Initially creating VR content will be an expensive business that only brands and publishers will be able to afford. This gives them the opportunity to pioneer on VR platforms as the medium develops. The NBA will be giving its fans a VR courtside seatnext month, Marriott hotels used Oculus Rift to help consumers explore exotic destinations, O2 gave rugby fans the Wear the Rose experience and we’ve seen John Lewis take an early step into VR using the Google Cardboard model and many more will follow in 2015.

It comes down to choice. Would you, as a consumer, choose TV or Laptop? Laptop or Mobile? A small watch screen or immersive 3D world? When virtual reality goes mainstream we won’t be looking at social media – we’ll be standing inside it.




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We Are Social’s Tuesday Tune Up #186

by Michael Batistich in News

Social ad spend to hit $23 billion globally
New figures from eMarketer show that advertisers will splash out a huge $23.6bn on social networks this year, a 33.5% increase on 2014. The publication estimates that, by 2017, this figure will rise to $35.98bn, or 16% of digital ad spend globally. Unsurprisingly, a lot of this investment is finding its way to Facebook. eMarketer estimates that the social giant will collect $15.5bn in ad revenues this year – that’s 65.5% of all social network ad spending worldwide.

Facebook owns four of the five largest social networks
Facebook has rather a lot of users. Projected Q1 2015 figures from Business Insider show quite how many, especially when you take into account the other platforms it owns. Of all social networks and messaging apps, Facebook is the largest with 1.43 billion projected monthly active users, followed by WhatsApp with 725 million. In third place we have Facebook Messenger (600 million) and fifth Instagram (300 million). In fact, WeChat is the only member of the top five that Facebook doesn’t own.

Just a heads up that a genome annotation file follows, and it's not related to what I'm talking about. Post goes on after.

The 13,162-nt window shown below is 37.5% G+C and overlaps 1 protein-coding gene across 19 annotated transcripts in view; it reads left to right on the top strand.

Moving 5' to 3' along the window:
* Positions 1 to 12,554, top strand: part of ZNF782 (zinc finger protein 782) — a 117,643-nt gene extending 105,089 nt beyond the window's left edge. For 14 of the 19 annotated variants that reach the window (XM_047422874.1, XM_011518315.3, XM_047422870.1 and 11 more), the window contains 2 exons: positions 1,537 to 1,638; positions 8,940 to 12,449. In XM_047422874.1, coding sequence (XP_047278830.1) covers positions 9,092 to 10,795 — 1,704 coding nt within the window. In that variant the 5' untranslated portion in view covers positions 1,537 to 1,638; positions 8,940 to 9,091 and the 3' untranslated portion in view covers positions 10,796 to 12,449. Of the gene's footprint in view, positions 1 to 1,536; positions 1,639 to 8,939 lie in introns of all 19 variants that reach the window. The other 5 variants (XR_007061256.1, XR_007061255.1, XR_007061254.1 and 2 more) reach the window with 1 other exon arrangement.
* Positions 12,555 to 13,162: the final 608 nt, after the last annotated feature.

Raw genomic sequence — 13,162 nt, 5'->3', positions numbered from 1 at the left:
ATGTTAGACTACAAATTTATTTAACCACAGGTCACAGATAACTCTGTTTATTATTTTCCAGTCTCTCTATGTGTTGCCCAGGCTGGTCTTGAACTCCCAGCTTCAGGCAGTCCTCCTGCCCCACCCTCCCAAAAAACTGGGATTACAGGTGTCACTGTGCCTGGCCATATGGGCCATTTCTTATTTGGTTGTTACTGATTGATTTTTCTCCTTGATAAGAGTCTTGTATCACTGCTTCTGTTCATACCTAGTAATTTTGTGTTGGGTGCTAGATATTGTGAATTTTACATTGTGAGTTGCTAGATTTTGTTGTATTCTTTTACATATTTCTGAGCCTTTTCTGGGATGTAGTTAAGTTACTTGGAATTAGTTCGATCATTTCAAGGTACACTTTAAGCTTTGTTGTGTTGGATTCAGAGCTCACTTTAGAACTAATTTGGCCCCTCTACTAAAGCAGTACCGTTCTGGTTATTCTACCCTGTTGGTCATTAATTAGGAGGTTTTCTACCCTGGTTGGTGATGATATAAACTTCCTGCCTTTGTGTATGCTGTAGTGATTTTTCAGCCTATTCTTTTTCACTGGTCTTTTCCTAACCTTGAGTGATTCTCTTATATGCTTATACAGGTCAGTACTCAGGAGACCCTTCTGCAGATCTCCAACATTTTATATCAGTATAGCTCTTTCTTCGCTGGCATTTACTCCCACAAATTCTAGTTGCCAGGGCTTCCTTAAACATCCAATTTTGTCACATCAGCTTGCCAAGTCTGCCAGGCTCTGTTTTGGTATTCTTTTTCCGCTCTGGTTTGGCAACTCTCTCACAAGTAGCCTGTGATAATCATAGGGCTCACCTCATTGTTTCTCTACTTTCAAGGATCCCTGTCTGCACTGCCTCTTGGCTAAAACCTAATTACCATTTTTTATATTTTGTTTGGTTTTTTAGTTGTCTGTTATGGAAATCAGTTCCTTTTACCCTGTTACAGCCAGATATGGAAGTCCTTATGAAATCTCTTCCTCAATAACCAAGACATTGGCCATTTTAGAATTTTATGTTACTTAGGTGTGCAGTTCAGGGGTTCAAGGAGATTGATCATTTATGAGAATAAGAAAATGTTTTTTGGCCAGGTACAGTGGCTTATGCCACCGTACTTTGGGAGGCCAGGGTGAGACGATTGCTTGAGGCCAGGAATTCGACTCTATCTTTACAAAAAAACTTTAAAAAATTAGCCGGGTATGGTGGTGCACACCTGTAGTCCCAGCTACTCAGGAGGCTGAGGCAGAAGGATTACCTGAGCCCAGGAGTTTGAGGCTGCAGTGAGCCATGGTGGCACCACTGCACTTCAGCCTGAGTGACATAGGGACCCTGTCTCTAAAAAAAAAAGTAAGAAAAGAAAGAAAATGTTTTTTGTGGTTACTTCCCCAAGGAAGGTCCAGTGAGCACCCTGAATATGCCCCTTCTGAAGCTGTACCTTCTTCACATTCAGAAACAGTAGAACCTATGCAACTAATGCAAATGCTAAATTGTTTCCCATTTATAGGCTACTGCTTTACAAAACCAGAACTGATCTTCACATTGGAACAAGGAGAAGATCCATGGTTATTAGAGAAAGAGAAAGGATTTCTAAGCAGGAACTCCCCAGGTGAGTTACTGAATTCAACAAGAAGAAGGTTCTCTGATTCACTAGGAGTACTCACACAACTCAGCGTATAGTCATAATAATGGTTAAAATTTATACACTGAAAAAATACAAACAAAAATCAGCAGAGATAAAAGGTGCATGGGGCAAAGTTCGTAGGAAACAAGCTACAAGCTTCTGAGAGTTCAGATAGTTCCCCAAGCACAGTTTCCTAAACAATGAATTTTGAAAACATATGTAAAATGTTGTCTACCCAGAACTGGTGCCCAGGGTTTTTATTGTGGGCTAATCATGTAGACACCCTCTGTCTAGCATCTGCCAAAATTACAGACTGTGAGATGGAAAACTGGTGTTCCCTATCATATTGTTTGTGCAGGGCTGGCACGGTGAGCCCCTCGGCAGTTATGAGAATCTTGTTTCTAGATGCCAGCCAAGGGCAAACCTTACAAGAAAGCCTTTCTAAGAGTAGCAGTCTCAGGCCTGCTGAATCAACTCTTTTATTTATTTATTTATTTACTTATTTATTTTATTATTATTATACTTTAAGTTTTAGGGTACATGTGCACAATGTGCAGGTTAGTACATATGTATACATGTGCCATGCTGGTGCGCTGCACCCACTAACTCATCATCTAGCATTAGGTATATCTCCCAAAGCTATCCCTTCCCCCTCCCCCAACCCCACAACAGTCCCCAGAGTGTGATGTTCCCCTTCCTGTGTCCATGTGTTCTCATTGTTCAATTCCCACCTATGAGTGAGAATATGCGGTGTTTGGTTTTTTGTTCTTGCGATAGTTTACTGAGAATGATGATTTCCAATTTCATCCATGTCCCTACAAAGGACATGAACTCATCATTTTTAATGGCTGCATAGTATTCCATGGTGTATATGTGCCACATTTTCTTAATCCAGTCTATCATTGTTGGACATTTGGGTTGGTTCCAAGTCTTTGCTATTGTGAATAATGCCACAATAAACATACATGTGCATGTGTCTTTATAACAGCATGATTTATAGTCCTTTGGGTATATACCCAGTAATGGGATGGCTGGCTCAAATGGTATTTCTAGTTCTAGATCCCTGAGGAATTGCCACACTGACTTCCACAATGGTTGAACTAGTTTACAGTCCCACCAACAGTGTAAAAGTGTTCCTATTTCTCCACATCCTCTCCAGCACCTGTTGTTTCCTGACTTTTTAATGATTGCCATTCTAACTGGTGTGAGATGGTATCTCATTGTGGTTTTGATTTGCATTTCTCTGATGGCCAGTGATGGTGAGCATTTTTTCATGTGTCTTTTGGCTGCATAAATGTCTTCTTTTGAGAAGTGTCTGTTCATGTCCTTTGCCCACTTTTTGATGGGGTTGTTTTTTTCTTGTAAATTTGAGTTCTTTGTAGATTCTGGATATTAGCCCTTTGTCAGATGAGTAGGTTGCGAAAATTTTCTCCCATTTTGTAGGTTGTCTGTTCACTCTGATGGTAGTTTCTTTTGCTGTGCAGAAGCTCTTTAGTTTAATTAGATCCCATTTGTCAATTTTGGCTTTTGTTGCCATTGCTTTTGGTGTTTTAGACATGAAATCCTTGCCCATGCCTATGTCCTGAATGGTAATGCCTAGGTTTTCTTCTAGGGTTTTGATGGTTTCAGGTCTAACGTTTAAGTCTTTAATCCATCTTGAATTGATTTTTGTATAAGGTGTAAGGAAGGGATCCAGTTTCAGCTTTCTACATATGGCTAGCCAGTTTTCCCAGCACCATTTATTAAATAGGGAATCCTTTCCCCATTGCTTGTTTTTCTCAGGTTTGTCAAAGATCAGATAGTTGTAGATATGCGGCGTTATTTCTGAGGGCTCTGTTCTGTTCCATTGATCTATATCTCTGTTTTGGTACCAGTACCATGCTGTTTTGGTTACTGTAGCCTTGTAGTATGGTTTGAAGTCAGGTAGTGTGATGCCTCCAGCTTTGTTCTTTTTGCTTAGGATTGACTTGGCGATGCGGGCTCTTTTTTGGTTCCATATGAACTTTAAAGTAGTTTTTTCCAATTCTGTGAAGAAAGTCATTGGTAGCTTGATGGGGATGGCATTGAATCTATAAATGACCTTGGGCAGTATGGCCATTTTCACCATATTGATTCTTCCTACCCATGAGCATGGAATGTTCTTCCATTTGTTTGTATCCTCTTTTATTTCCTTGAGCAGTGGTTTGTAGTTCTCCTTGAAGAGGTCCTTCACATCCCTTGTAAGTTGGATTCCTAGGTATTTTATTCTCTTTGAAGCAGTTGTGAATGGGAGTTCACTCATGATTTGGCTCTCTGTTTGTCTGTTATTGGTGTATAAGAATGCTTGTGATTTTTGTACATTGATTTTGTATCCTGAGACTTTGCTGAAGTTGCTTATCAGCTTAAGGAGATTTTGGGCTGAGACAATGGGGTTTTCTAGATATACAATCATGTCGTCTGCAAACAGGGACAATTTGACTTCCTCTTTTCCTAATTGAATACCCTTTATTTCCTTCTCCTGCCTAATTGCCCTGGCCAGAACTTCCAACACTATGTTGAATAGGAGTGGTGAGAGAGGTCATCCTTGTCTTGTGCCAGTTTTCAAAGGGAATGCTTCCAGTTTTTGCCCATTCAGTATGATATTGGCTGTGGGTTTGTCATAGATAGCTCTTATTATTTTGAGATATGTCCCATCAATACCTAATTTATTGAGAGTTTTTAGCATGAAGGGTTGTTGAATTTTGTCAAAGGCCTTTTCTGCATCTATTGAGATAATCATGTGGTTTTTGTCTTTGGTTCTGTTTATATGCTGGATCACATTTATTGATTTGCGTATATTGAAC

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Teens still care about Facebook
A new study by the Pew Research Center has found that Facebook is still the most-used social network among American teens aged 13-17, as 71% of respondents admitted to using it. This was followed by Instagram (50%) and Snapchat (40%). Boys use the site marginally more than girls, though respective figures of 72% and 70% show that it’s pretty close.

Twitter homepage attracts logged-out users
Twitter has a new homepage, designed for those who either aren’t signed in or are not using the platform at all. Users can click one of a selection of topics to be shown popular tweets around that subject, with categories including Pop Artists, TV Shows & Stars and (of course) Cute Animals. It’s only available in the US at the moment, but expect a broader roll out soon as internet users demand an easier way to find images of puppies in knitwear.

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Twitter suggesting tweets you may like
Twitter is testing a ‘you may also like’ feature on the right-hand-side of individual tweet pages on Twitter.com. The functionality, which you can see below, is currently only available to certain users. Sadly, I’m not one of them.

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Periscope is winning the live-streaming war
Twitter-owned Periscope is growing more quickly than its rival, Meerkat, which has actually seen a dip in its monthly active users since the start of April. Twitter’s superior resources are proving decisive, as are some potentially sneaky tactics, such as cutting off Meerkat’s access to Twitter’s social graph.

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On another, possibly unrelated, note, if you google ‘Meerkat vs.’, it autocompletes with ‘cobra’ ahead of ‘Periscope’. So there you go.

LinkedIn announces Marketo partnership
LinkedIn has partnered with marketing software company, Marketo, which specialises in automating digital marketing across email, social and the wider web. Its software will be combined with LinkedIn’s ‘Lead Accelerator’, which marries data about visits to brand websites with LinkedIn’s own demographic data. It’s essentially aimed at making adverts more relevant and (you guessed it) more profitable.

Snapchat overhauls its ad offering